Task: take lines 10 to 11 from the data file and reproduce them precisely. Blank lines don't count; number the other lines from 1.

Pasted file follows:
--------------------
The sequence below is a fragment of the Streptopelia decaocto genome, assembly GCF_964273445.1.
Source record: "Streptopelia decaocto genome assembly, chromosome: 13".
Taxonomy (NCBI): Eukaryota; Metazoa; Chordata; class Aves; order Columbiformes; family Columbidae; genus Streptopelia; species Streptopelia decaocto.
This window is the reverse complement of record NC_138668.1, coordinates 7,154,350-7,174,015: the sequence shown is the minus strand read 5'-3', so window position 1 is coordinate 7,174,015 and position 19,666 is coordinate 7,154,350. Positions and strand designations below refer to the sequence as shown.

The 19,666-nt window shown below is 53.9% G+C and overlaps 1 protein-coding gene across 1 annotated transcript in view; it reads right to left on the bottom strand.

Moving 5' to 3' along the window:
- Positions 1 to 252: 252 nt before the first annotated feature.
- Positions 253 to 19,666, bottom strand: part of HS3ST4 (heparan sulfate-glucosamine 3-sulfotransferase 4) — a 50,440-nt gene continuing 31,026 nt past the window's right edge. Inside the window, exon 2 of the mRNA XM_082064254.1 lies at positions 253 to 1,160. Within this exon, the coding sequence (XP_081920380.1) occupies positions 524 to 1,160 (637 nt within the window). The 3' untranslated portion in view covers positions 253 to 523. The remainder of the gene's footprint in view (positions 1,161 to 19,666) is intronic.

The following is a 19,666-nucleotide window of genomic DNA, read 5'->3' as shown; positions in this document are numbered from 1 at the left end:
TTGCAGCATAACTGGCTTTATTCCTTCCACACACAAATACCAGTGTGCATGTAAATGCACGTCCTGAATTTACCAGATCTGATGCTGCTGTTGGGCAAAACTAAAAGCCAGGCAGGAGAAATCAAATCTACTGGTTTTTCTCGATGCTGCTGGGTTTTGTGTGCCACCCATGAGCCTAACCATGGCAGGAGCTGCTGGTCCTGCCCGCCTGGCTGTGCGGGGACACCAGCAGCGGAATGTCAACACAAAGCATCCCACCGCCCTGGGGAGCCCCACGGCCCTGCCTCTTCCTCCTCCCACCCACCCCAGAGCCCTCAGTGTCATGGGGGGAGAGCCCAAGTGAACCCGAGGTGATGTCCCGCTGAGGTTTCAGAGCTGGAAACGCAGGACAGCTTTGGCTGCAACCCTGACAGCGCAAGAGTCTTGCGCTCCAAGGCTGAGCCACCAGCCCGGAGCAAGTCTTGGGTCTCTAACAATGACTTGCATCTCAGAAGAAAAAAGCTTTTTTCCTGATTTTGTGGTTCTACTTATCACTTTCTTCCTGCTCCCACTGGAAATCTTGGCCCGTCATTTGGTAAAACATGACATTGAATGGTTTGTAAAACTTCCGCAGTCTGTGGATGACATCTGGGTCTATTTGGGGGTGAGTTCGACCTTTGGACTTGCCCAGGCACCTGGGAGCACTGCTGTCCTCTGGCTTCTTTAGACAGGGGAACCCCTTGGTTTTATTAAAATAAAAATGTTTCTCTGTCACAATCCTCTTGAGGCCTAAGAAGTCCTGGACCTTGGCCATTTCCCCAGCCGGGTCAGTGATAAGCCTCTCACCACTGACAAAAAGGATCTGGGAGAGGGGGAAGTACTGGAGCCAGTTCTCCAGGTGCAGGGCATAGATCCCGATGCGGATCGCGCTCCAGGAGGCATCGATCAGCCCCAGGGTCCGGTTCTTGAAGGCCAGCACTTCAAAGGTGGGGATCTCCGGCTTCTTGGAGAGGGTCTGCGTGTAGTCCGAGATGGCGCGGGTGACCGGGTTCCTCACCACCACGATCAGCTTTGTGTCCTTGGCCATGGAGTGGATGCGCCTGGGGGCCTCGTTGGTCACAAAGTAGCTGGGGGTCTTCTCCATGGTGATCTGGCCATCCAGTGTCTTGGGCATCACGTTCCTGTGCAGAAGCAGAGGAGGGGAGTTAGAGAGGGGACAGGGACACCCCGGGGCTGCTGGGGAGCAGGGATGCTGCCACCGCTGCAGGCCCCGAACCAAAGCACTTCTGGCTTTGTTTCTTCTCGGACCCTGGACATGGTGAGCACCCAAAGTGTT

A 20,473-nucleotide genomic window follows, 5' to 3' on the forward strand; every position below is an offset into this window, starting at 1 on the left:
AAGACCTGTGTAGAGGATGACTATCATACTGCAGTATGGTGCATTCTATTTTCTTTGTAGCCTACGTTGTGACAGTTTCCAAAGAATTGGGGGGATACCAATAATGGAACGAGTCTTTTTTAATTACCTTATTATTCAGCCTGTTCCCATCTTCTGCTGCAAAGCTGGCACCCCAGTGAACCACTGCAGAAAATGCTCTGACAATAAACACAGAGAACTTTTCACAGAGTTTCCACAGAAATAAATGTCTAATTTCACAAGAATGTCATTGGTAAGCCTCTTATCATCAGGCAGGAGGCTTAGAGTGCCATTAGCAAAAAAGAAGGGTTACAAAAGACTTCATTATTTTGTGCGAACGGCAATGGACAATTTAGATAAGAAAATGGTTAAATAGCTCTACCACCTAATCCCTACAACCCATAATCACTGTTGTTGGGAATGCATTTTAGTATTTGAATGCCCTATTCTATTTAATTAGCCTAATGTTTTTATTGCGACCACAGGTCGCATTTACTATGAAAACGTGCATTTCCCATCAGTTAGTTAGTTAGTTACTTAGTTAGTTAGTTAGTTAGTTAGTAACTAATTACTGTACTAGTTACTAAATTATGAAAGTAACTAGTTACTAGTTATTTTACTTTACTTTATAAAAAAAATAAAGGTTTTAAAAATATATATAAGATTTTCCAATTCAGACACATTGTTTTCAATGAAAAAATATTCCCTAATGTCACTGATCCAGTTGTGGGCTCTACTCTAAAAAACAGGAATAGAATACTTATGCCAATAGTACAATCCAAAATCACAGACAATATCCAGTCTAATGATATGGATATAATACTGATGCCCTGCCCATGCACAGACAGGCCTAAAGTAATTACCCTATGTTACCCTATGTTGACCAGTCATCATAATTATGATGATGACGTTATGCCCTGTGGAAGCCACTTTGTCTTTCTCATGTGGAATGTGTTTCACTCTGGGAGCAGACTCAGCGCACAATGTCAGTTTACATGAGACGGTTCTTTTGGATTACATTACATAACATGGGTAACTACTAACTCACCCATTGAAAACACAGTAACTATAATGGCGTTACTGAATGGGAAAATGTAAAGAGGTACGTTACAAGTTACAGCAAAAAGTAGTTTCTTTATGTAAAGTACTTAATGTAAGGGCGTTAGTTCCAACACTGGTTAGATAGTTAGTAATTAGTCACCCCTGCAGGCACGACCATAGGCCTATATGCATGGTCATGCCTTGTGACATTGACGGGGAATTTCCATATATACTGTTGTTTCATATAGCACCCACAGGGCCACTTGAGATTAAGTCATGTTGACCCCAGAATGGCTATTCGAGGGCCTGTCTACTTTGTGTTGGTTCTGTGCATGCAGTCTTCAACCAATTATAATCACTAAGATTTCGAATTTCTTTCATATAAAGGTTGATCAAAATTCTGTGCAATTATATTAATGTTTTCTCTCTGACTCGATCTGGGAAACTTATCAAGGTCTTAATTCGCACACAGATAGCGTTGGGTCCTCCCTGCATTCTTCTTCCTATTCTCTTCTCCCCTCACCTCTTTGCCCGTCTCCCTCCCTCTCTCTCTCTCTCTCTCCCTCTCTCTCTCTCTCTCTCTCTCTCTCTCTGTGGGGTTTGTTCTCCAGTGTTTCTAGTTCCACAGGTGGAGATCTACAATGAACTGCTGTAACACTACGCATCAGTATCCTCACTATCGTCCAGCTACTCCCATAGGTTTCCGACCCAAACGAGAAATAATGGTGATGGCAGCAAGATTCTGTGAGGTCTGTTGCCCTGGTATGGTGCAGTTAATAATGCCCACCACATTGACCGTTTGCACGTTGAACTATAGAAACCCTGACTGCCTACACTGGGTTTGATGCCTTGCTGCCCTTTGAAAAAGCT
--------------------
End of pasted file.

TTGCAGCATAACTGGCTTTATTCCTTCCACACACAAATACCAGTGTGCATGTAAATGCACGTCCTGAATTTACCAGATCTGATGCTGCTGTTGGGCAAAACTAAAAGCCAGGCAGGAGAAATCAAATCTACTGGTTTTTCTCGATGCTGCTGGGTTTTGTGTGCCACCCATGAGCCTAACCATGGCAGGAGCTGCTGGTCCTGCCCGCCTGGCTGTGCGGGGACACCAGCAGCGGAATGTCAACACAAAGCATCCCACCGCCCTGGGGAGCCCCACGGCCCTGCCTCTTCCTCCTCCCACCCACCCCAGAGCCCTCAGTGTCATGGGGGGAGAGCCCAAGTGAACCCGAGGTGATGTCCCGCTGAGGTTTCAGAGCTGGAAACGCAGGACAGCTTTGGCTGCAACCCTGACAGCGCAAGAGTCTTGCGCTCCAAGGCTGAGCCACCAGCCCGGAGCAAGTCTTGGGTCTCTAACAATGACTTGCATCTCAGAAGAAAAAAGCTTTTTTCCTGATTTTGTGGTTCTACTTATCACTTTCTTCCTGCTCCCACTGGAAATCTTGGCCCGTCATTTGGTAAAACATGACATTGAATGGTTTGTAAAACTTCCGCAGTCTGTGGATGACATCTGGGTCTATTTGGGGGTGAGTTCGACCTTTGGACTTGCCCAGGCACCTGGGAGCACTGCTGTCCTCTGGCTTCTTTAGACAGGGGAACCCCTTGGTTTTATTAAAATAAAAATGTTTCTCTGTCACAATCCTCTTGAGGCCTAAGAAGTCCTGGACCTTGGCCATTTCCCCAGCCGGGTCAGTGATAAGCCTCTCACCACTGACAAAAAGGATCTGGGAGAGGGGGAAGTACTGGAGCCAGTTCTCCAGGTGCAGGGCATAGATCCCGATGCGGATCGCGCTCCAGGAGGCATCGATCAGCCCCAGGGTCCGGTTCTTGAAGGCCAGCACTTCAAAGGTGGGGATCTCCGGCTTCTTGGAGAGGGTCTGCGTGTAGTCCGAGATGGCGCGGGTGACCGGGTTCCTCACCACCACGATCAGCTTTGTGTCCTTGGCCATGGAGTGGATGCGCCTGGGGGCCTCGTTGGTCACAAAGTAGCTGGGGGTCTTCTCCATGGTGATCTGGCCATCCAGTGTCTTGGGCATCACGTTCCTGTGCAGAAGCAGAGGAGGGGAGTTAGAGAGGGGACAGGGACACCCCGGGGCTGCTGGGGAGCAGGGATGCTGCCACCGCTGCAGGCCCCGAACCAAAGCACTTCTGGCTTTGTTTCTTCTCGGACCCTGGACATGGTGAGCACCCAAAGTGTT

A 20,473-nucleotide genomic window follows, 5' to 3' on the forward strand; every position below is an offset into this window, starting at 1 on the left: